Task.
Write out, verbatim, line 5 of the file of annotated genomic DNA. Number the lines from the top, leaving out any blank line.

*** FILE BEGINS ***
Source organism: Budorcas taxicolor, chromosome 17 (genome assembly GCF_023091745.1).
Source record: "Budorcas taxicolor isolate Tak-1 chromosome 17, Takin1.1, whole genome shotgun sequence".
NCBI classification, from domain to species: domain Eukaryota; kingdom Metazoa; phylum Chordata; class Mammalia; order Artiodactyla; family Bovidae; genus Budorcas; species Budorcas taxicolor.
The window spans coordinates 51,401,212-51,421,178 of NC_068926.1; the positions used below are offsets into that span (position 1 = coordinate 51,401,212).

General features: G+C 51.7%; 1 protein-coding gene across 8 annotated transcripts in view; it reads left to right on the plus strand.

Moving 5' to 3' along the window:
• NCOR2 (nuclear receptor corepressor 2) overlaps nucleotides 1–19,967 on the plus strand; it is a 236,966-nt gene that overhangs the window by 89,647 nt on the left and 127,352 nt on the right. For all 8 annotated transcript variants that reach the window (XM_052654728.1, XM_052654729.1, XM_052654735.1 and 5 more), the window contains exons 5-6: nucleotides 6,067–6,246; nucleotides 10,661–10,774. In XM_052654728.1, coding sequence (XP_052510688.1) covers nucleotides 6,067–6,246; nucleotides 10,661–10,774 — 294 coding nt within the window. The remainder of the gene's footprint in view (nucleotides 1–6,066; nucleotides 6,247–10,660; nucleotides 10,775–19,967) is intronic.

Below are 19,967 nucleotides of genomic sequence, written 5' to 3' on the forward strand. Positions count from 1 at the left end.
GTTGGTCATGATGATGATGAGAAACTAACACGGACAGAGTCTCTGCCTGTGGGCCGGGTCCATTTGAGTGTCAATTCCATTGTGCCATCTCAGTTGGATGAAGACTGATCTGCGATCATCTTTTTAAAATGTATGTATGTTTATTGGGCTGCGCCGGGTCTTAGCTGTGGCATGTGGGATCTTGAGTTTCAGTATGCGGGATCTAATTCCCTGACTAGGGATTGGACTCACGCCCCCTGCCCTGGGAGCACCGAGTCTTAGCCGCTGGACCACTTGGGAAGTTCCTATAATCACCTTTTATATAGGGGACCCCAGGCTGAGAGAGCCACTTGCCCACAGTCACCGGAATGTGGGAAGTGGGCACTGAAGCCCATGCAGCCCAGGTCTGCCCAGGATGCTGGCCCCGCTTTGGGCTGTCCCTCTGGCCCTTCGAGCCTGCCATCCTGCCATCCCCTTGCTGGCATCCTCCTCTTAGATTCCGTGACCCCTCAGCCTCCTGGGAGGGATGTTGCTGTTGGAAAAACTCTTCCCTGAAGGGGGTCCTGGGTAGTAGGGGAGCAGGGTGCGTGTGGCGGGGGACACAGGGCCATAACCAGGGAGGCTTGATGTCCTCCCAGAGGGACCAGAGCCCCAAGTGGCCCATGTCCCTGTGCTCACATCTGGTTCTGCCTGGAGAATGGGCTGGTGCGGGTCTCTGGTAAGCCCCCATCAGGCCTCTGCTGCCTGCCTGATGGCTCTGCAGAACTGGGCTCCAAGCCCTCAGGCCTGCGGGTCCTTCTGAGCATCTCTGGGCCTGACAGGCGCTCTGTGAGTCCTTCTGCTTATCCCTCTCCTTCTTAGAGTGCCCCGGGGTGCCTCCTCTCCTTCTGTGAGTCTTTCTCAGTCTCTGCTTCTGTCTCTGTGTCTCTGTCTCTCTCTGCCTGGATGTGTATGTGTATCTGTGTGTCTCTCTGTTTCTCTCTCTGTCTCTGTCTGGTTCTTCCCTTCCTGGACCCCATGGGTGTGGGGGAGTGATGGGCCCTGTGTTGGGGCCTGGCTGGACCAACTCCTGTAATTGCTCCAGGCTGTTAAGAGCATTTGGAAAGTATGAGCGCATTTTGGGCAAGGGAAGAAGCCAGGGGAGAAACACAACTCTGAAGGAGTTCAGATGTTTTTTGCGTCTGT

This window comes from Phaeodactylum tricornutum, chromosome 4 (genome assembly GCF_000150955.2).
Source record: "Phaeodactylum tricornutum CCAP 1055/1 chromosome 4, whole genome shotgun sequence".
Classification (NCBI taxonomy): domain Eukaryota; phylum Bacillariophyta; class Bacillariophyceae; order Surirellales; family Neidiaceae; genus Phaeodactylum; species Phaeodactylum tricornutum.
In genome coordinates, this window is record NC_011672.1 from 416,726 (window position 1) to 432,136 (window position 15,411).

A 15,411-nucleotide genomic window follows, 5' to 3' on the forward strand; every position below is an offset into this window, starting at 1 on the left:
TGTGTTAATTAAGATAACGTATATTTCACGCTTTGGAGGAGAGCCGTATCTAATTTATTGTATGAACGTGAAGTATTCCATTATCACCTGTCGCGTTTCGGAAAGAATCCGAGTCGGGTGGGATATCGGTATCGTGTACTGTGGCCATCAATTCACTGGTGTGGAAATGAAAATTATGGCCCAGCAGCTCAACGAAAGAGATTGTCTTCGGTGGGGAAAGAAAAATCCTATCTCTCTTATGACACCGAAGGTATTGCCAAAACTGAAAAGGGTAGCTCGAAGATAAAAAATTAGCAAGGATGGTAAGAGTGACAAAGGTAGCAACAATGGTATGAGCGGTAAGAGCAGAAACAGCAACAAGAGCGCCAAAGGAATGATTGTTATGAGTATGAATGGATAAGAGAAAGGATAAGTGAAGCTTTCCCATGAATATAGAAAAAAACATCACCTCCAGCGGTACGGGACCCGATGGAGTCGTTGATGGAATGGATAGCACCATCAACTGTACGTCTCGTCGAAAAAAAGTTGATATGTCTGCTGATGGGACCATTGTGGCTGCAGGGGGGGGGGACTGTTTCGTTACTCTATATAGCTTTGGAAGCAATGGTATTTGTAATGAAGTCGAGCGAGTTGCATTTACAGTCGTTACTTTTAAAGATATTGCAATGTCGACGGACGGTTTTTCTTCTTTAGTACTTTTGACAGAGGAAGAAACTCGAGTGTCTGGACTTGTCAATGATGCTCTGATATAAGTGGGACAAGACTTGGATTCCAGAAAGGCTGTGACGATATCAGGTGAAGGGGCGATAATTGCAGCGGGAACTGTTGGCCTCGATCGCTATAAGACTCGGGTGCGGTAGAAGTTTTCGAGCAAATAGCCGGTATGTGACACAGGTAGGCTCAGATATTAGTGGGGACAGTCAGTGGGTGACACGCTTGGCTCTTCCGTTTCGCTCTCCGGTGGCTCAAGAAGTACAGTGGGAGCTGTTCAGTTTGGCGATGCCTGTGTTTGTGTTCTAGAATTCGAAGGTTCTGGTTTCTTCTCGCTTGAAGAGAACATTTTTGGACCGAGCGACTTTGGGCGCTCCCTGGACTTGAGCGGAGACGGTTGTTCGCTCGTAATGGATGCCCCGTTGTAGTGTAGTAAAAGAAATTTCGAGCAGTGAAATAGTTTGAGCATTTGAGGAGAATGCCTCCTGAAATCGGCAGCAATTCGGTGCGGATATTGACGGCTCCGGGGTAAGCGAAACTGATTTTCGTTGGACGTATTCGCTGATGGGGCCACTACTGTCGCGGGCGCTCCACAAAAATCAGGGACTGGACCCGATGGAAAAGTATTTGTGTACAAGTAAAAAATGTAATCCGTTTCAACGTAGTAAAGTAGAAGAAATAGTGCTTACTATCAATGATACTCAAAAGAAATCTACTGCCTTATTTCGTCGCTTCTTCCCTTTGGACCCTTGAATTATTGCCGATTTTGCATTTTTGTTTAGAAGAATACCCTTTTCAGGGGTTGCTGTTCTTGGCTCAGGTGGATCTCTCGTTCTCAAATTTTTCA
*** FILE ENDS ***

General features: G+C 51.7%; 1 protein-coding gene across 8 annotated transcripts in view; it reads left to right on the plus strand.